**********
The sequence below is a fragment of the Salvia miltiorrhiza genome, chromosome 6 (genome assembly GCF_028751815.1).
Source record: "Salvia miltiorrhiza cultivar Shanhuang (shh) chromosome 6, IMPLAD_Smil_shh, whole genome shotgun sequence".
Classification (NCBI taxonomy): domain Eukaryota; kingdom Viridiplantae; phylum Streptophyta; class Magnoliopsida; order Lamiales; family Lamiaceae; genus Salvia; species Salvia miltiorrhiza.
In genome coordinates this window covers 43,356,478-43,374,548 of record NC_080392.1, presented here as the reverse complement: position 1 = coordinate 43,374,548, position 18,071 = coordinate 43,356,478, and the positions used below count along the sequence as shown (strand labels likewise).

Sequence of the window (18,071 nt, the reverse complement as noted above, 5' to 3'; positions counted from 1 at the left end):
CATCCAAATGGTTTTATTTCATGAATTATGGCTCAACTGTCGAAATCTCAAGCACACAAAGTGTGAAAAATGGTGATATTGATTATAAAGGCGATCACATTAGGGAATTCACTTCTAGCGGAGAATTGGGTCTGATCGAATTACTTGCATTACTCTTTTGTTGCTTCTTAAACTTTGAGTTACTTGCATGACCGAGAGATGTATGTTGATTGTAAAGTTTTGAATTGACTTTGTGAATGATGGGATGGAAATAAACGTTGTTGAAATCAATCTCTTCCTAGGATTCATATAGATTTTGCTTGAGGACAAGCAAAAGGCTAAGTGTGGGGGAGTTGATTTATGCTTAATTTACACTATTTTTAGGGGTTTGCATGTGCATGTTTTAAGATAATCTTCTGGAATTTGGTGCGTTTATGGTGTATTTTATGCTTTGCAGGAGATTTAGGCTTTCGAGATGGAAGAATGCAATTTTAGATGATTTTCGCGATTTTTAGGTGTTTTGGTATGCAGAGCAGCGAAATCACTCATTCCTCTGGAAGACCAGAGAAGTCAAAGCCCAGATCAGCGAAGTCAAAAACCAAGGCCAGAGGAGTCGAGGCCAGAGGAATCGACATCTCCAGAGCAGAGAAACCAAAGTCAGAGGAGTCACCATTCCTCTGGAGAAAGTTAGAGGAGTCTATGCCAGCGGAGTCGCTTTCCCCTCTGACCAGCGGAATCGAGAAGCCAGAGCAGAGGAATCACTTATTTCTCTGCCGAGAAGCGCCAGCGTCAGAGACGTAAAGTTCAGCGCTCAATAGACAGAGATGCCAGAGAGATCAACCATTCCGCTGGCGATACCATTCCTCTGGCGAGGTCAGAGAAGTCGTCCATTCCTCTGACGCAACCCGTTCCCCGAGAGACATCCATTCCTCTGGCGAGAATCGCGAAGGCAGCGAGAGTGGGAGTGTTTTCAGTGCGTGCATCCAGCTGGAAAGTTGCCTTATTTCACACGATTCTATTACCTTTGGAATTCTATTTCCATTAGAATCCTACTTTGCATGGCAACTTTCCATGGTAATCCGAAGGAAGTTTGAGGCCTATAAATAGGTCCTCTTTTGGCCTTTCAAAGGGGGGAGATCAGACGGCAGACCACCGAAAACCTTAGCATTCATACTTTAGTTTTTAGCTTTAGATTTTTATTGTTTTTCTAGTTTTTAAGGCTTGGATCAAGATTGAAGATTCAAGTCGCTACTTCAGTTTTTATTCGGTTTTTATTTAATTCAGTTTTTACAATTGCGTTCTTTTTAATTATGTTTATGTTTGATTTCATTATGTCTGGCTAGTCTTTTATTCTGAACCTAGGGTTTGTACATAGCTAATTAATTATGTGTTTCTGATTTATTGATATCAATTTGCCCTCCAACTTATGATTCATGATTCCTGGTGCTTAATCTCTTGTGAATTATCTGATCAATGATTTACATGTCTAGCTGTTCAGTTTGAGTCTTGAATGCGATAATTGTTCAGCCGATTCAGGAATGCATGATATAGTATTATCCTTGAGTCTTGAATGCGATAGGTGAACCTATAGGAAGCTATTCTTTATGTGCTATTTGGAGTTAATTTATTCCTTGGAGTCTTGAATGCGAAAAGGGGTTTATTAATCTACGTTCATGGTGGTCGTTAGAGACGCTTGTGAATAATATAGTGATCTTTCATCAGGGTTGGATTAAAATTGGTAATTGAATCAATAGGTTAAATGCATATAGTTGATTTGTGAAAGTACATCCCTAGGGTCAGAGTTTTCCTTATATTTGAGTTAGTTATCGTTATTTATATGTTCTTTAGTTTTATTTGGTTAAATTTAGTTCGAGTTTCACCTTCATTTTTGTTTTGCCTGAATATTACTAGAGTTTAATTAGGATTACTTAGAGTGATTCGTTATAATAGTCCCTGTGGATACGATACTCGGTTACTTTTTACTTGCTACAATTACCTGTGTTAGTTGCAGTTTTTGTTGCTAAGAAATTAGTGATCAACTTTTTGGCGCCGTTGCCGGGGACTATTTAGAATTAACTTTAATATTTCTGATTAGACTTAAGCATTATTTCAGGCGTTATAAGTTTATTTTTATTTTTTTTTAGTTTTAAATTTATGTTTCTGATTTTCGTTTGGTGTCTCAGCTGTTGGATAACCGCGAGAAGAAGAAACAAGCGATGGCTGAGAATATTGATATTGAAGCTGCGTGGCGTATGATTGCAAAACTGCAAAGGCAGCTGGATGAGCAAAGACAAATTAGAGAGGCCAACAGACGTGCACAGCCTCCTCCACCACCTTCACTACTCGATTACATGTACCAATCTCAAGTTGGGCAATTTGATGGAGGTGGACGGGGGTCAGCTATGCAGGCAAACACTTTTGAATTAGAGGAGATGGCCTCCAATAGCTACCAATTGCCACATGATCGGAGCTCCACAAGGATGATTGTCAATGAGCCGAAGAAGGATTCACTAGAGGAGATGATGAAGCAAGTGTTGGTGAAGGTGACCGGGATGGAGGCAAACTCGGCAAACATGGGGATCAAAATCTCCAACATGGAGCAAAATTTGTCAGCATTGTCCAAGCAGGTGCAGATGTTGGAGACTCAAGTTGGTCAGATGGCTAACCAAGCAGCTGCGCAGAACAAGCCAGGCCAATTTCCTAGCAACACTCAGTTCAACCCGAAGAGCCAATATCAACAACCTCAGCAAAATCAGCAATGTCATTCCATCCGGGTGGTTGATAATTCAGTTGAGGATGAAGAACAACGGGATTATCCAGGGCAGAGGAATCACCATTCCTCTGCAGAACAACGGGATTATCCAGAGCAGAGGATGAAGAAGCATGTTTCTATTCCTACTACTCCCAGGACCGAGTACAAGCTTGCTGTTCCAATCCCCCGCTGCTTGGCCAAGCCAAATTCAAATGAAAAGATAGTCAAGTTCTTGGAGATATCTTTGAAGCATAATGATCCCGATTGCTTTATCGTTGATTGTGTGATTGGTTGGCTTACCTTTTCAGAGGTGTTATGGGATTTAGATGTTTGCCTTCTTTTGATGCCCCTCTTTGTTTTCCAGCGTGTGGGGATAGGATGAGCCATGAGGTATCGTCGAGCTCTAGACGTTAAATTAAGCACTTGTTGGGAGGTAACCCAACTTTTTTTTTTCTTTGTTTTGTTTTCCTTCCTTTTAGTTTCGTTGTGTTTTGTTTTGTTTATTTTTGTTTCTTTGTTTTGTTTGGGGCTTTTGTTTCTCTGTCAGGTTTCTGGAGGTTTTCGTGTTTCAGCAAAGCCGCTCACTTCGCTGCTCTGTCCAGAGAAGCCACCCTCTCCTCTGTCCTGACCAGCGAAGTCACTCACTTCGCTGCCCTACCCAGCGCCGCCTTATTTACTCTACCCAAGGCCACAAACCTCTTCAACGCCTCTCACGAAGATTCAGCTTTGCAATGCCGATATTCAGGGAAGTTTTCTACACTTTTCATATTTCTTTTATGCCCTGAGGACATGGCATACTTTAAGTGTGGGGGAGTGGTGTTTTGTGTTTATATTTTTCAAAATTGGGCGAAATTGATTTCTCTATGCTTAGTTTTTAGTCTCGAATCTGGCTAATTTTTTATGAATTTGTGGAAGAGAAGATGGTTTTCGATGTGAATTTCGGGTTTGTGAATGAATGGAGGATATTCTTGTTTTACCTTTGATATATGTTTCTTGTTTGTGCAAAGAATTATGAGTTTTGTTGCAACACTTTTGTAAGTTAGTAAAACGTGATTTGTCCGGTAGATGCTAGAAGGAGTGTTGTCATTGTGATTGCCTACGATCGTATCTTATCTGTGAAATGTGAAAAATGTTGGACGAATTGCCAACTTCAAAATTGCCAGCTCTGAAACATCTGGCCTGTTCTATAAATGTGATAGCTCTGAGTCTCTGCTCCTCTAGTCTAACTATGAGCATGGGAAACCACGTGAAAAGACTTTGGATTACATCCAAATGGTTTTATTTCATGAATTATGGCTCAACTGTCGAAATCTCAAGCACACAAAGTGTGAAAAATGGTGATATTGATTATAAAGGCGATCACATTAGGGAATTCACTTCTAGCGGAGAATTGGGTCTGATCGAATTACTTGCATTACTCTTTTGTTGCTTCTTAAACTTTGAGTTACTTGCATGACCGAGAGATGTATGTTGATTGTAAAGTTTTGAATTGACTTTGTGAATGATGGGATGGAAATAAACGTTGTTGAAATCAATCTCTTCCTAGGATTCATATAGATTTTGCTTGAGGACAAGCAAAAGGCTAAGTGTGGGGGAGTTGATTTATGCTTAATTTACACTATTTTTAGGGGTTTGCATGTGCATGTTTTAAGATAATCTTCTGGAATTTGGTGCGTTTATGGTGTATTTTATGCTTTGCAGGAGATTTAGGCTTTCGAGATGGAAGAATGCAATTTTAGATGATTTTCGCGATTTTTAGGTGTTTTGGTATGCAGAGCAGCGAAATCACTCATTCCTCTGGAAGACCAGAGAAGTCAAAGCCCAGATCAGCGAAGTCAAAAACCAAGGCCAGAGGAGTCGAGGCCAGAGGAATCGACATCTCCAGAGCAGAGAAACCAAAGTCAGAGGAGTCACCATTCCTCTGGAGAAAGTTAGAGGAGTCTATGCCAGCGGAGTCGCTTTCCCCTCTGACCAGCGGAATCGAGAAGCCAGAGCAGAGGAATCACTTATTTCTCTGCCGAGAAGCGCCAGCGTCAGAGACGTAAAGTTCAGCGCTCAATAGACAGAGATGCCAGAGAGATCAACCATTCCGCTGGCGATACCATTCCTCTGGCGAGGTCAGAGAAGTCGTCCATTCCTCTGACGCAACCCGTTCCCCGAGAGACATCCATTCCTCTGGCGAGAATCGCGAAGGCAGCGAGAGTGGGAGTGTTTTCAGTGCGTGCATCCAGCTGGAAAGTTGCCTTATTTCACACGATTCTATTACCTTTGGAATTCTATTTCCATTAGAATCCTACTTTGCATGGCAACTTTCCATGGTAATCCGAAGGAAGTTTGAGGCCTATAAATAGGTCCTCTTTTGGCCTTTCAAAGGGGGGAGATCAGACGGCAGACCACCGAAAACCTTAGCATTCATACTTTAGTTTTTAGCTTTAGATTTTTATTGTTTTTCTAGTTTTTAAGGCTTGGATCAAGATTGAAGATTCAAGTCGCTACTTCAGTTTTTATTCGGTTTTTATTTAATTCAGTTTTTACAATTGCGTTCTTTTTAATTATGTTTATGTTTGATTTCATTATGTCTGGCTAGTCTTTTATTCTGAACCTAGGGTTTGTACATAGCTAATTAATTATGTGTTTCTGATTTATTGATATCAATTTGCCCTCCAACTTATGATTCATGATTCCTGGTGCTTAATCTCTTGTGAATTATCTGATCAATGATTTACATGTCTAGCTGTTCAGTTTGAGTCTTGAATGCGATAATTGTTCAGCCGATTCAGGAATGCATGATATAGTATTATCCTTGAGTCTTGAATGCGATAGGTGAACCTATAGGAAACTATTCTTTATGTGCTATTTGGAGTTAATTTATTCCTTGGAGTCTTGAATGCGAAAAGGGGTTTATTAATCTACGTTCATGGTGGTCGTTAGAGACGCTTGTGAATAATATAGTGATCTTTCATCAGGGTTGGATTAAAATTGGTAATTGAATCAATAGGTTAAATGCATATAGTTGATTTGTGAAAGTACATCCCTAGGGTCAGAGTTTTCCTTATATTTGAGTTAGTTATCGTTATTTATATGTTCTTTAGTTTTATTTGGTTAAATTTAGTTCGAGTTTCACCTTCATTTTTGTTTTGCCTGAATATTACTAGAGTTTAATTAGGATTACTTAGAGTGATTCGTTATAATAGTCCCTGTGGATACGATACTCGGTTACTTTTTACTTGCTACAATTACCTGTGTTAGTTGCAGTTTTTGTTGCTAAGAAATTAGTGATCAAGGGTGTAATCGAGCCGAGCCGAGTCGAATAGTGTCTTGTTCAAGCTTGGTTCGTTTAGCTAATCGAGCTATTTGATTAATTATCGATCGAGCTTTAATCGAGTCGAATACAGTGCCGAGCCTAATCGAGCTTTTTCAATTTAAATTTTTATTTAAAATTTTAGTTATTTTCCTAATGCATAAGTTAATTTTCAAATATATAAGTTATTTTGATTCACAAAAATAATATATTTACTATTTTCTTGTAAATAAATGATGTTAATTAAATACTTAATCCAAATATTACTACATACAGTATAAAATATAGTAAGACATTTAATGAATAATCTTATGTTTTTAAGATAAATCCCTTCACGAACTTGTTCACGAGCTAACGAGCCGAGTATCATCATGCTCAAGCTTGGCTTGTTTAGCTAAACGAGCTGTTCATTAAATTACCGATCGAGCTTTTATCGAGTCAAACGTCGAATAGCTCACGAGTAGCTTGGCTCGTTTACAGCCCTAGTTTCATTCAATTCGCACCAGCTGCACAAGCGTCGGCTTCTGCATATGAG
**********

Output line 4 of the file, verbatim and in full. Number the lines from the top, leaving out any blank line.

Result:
In genome coordinates this window covers 43,356,478-43,374,548 of record NC_080392.1, presented here as the reverse complement: position 1 = coordinate 43,374,548, position 18,071 = coordinate 43,356,478, and the positions used below count along the sequence as shown (strand labels likewise).